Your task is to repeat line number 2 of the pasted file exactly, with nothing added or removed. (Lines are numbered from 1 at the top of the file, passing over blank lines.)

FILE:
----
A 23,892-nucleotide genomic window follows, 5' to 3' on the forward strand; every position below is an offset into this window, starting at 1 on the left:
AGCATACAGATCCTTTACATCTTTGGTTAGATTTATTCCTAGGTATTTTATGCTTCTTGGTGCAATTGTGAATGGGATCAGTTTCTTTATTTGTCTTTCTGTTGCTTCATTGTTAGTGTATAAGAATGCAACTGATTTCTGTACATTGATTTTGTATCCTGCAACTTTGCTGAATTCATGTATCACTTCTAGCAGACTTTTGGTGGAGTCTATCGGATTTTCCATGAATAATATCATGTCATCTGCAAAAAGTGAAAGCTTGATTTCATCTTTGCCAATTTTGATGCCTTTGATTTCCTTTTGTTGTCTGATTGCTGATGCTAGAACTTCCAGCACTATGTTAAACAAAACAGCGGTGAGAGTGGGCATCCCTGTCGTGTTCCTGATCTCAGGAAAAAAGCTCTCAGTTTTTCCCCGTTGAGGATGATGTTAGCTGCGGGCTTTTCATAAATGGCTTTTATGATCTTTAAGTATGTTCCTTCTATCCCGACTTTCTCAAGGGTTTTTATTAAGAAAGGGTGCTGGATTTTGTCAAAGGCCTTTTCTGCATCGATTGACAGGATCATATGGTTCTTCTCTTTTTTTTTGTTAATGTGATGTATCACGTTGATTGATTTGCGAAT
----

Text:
AGCATACAGATCCTTTACATCTTTGGTTAGATTTATTCCTAGGTATTTTATGCTTCTTGGTGCAATTGTGAATGGGATCAGTTTCTTTATTTGTCTTTCTGTTGCTTCATTGTTAGTGTATAAGAATGCAACTGATTTCTGTACATTGATTTTGTATCCTGCAACTTTGCTGAATTCATGTATCACTTCTAGCAGACTTTTGGTGGAGTCTATCGGATTTTCCATGAATAATATCATGTCATCTGCAAAAAGTGAAAGCTTGATTTCATCTTTGCCAATTTTGATGCCTTTGATTTCCTTTTGTTGTCTGATTGCTGATGCTAGAACTTCCAGCACTATGTTAAACAAAACAGCGGTGAGAGTGGGCATCCCTGTCGTGTTCCTGATCTCAGGAAAAAAGCTCTCAGTTTTTCCCCGTTGAGGATGATGTTAGCTGCGGGCTTTTCATAAATGGCTTTTATGATCTTTAAGTATGTTCCTTCTATCCCGACTTTCTCAAGGGTTTTTATTAAGAAAGGGTGCTGGATTTTGTCAAAGGCCTTTTCTGCATCGATTGACAGGATCATATGGTTCTTCTCTTTTTTTTTGTTAATGTGATGTATCACGTTGATTGATTTGCGAAT